“Jacques, what happened to the drinks?”

Jacques looked around vaguely. “Drinks? I thought you were taking care of that.”

Lydia’s stomach dropped down into her Doc Martens and refused to come back up again. If Jacques had told her earlier, she could have figured out what to do about it in advance. But right now, she was left with two very bad choices. She could either have no wine at her opening, thereby ensuring that the droves of people arriving would turn and scurry out as quickly as they had come, or she could dip into her meager checking account and take care of it. Her credit-card balance currently hovered somewhere near astronomical.
Before Lydia could manage to mutter anything to Jacques to show him her fury, he flitted away to greet some new arrivals. Lydia looked across the room and caught Georgia’s eye. Georgia instantly recognized the pained expression on her face and came over.

“What’s the matter?”

“You can hold me back before I murder Jacques Bulan with my bare hands.”

Thanks for stopping by to celebrate with me!

16 thoughts on “The Launch of Posed for Murder by Deb Meredith

  1. Thanks for stopping by. I had a good time last night, and it was nice to know so many friends in cyberspace were also attending my launch “virtually”!

  2. So glad you had an awesome time. It’s one of the few nights we authors get to feel like superstars! Your book sounds wonderful and unique. Can’t wait to read it. Best of luck to you!

  3. Congratulations on the new book & a fun launch party. Please enter my name in your drawing. I will be checking back this week to see what the other bloggers have to say.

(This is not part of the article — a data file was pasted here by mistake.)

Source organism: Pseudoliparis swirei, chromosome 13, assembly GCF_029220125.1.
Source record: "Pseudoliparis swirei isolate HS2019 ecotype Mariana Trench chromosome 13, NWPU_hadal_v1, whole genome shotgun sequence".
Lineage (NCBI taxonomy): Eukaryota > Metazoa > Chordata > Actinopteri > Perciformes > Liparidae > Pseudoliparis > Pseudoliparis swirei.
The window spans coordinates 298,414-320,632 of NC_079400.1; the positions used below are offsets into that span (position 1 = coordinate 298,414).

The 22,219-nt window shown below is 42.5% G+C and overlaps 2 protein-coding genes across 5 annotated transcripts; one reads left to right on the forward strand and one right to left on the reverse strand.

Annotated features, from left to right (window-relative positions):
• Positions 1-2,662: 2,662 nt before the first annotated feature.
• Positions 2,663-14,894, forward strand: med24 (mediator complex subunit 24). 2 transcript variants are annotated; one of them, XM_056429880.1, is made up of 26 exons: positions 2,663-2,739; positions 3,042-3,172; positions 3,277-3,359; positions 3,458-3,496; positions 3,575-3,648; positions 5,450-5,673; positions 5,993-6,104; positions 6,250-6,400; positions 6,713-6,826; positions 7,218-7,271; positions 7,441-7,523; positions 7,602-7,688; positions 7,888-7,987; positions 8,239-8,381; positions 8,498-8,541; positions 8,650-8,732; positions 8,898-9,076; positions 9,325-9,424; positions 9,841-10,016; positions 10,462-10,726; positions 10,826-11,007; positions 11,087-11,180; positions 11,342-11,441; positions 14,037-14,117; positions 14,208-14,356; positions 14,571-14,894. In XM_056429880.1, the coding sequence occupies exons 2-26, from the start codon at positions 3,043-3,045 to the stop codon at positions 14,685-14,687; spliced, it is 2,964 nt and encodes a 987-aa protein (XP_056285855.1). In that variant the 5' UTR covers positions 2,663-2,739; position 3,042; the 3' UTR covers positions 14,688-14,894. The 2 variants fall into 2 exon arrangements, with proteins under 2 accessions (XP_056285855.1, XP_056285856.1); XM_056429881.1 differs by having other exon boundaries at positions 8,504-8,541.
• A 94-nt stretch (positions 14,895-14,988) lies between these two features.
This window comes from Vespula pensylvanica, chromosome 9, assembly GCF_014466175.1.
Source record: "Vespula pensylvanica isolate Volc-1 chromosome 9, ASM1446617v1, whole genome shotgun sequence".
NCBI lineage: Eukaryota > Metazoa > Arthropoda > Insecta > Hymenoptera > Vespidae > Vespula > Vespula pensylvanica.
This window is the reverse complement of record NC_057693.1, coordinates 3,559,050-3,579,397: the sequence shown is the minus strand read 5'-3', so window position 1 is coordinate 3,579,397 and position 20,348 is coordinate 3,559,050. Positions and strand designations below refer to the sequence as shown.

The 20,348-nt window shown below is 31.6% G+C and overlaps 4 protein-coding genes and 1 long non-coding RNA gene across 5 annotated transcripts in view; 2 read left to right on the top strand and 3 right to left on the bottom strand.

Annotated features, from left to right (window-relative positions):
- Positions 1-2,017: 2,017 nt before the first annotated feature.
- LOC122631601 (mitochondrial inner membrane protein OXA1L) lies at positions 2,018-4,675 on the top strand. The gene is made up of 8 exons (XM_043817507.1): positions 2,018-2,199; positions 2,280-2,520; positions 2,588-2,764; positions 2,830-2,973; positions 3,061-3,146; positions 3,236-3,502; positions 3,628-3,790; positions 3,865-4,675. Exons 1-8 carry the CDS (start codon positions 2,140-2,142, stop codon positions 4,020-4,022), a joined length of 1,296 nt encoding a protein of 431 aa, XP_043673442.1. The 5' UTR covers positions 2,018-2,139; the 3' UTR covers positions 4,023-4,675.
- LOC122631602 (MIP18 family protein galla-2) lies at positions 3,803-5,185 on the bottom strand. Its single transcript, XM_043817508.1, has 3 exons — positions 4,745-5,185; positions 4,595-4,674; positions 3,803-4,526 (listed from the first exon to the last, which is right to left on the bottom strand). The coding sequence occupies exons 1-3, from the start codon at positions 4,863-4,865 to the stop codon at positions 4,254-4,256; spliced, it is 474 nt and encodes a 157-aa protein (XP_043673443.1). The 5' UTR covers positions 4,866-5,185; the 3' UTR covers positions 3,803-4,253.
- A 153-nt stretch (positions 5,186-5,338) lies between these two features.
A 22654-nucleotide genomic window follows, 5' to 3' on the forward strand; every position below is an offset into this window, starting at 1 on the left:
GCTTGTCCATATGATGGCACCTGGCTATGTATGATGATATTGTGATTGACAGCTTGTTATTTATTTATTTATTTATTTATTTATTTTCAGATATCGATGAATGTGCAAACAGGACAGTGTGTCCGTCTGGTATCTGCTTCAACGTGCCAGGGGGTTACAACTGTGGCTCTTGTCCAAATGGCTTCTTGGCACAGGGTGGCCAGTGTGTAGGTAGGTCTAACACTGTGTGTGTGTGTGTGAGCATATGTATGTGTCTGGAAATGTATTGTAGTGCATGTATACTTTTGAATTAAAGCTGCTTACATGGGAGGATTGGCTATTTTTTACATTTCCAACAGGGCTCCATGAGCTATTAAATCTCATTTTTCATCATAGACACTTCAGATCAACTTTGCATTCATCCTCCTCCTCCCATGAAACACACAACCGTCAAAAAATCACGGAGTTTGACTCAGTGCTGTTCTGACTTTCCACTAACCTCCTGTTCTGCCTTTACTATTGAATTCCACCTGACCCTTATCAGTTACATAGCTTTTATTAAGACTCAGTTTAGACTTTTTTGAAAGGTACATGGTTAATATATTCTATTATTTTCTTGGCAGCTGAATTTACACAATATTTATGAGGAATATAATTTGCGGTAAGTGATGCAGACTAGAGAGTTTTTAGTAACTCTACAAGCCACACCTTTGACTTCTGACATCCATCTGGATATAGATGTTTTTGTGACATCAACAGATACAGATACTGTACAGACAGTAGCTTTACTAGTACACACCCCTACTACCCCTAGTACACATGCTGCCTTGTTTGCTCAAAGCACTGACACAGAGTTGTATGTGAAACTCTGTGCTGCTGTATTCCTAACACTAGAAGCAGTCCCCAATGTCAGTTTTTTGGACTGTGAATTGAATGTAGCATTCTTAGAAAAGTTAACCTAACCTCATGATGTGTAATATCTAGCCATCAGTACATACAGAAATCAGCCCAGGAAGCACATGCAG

4. Thanks everyone. I did feel a little like a superstar, Malena, but even more like a bride again. Remember at your wedding how you had to introduce all these disparate people from your lives (this is my friend from summer camp, meet my friend from work, etc.)? The only downside with the great crowd was that I felt like I only got two seconds to talk to everyone.

  5. You may have lost your voice last night, Meredith, but your written voice is smooth and flowing. In other words I now know why Katie couldn’t put the book down, you absolutely beguile the reader.

  6. Thanks for coming by Carolyn! And thanks again for your support on Seize a Daisy for my book and launch, Larramie. It means a lot to have so many on-line friends cheering me on this week.

  7. Thanks for including a sample from your book, it sounds so compelling I can’t wait to read it! Best of luck on the book tour!

    BTW, I’ve got an interview with Larramie over at my blog, we’re talking about her new blog: The Divining Wand, where she grants wishes!

  8. Glad you had fun at your party, Meredith! It is kind of like a wedding. I felt like that, too. Only now I’m twenty pounds heavier and have more wrinkles. But I’m sure you don’t! Congratulations and great work.

  9. My mom is a mystery lover, so I know what her next gift will be. Your introduction is so compelling, I think I would read your book even if I didn’t know you. Congratulations, Meredith!

  10. Thanks for sharing this snippet, Meredith! I was hooked just by the premise of your book, but this little teaser is great. I have to tell you that I especially appreciate the way you describe the characters. You didn’t take a whole paragraph at the onset and describe every detail of what the character looked like. Instead, it’s brillantly interspersed in places where it makes sense to be. I LOVE that! Best wishes!